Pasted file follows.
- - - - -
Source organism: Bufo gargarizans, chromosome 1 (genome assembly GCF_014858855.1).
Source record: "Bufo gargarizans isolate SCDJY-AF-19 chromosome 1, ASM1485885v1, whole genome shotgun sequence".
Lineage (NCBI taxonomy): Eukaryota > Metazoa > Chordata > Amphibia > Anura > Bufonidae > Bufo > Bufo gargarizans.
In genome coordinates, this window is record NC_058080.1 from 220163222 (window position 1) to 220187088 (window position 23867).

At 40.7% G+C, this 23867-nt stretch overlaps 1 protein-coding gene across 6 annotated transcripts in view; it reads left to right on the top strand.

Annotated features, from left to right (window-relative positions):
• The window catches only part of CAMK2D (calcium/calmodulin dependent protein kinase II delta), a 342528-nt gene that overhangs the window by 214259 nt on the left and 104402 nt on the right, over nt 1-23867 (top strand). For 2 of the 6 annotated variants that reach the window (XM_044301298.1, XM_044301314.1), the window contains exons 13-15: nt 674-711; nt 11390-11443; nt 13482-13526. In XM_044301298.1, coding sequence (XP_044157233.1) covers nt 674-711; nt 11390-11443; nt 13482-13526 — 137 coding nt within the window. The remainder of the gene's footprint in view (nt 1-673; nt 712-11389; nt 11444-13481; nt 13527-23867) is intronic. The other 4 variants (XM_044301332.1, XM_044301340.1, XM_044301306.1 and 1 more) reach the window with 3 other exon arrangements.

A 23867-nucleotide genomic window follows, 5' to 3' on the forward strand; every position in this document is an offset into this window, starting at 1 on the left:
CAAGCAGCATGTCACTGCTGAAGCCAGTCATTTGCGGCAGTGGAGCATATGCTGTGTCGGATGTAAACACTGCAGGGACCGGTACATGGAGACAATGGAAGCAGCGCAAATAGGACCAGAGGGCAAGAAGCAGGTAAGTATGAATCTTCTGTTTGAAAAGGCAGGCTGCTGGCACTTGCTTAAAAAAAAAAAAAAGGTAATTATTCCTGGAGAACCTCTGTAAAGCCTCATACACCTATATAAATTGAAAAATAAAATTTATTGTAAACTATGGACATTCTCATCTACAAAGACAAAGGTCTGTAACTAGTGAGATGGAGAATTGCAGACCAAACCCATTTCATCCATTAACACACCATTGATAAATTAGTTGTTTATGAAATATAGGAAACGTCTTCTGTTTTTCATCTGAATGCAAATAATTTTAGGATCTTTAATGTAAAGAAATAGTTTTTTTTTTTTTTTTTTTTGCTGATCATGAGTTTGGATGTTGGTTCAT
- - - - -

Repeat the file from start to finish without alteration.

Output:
Source organism: Bufo gargarizans, chromosome 1 (genome assembly GCF_014858855.1).
Source record: "Bufo gargarizans isolate SCDJY-AF-19 chromosome 1, ASM1485885v1, whole genome shotgun sequence".
Lineage (NCBI taxonomy): Eukaryota > Metazoa > Chordata > Amphibia > Anura > Bufonidae > Bufo > Bufo gargarizans.
In genome coordinates, this window is record NC_058080.1 from 220163222 (window position 1) to 220187088 (window position 23867).

At 40.7% G+C, this 23867-nt stretch overlaps 1 protein-coding gene across 6 annotated transcripts in view; it reads left to right on the top strand.

Annotated features, from left to right (window-relative positions):
• The window catches only part of CAMK2D (calcium/calmodulin dependent protein kinase II delta), a 342528-nt gene that overhangs the window by 214259 nt on the left and 104402 nt on the right, over nt 1-23867 (top strand). For 2 of the 6 annotated variants that reach the window (XM_044301298.1, XM_044301314.1), the window contains exons 13-15: nt 674-711; nt 11390-11443; nt 13482-13526. In XM_044301298.1, coding sequence (XP_044157233.1) covers nt 674-711; nt 11390-11443; nt 13482-13526 — 137 coding nt within the window. The remainder of the gene's footprint in view (nt 1-673; nt 712-11389; nt 11444-13481; nt 13527-23867) is intronic. The other 4 variants (XM_044301332.1, XM_044301340.1, XM_044301306.1 and 1 more) reach the window with 3 other exon arrangements.

A 23867-nucleotide genomic window follows, 5' to 3' on the forward strand; every position in this document is an offset into this window, starting at 1 on the left:
CAAGCAGCATGTCACTGCTGAAGCCAGTCATTTGCGGCAGTGGAGCATATGCTGTGTCGGATGTAAACACTGCAGGGACCGGTACATGGAGACAATGGAAGCAGCGCAAATAGGACCAGAGGGCAAGAAGCAGGTAAGTATGAATCTTCTGTTTGAAAAGGCAGGCTGCTGGCACTTGCTTAAAAAAAAAAAAAAGGTAATTATTCCTGGAGAACCTCTGTAAAGCCTCATACACCTATATAAATTGAAAAATAAAATTTATTGTAAACTATGGACATTCTCATCTACAAAGACAAAGGTCTGTAACTAGTGAGATGGAGAATTGCAGACCAAACCCATTTCATCCATTAACACACCATTGATAAATTAGTTGTTTATGAAATATAGGAAACGTCTTCTGTTTTTCATCTGAATGCAAATAATTTTAGGATCTTTAATGTAAAGAAATAGTTTTTTTTTTTTTTTTTTTTGCTGATCATGAGTTTGGATGTTGGTTCAT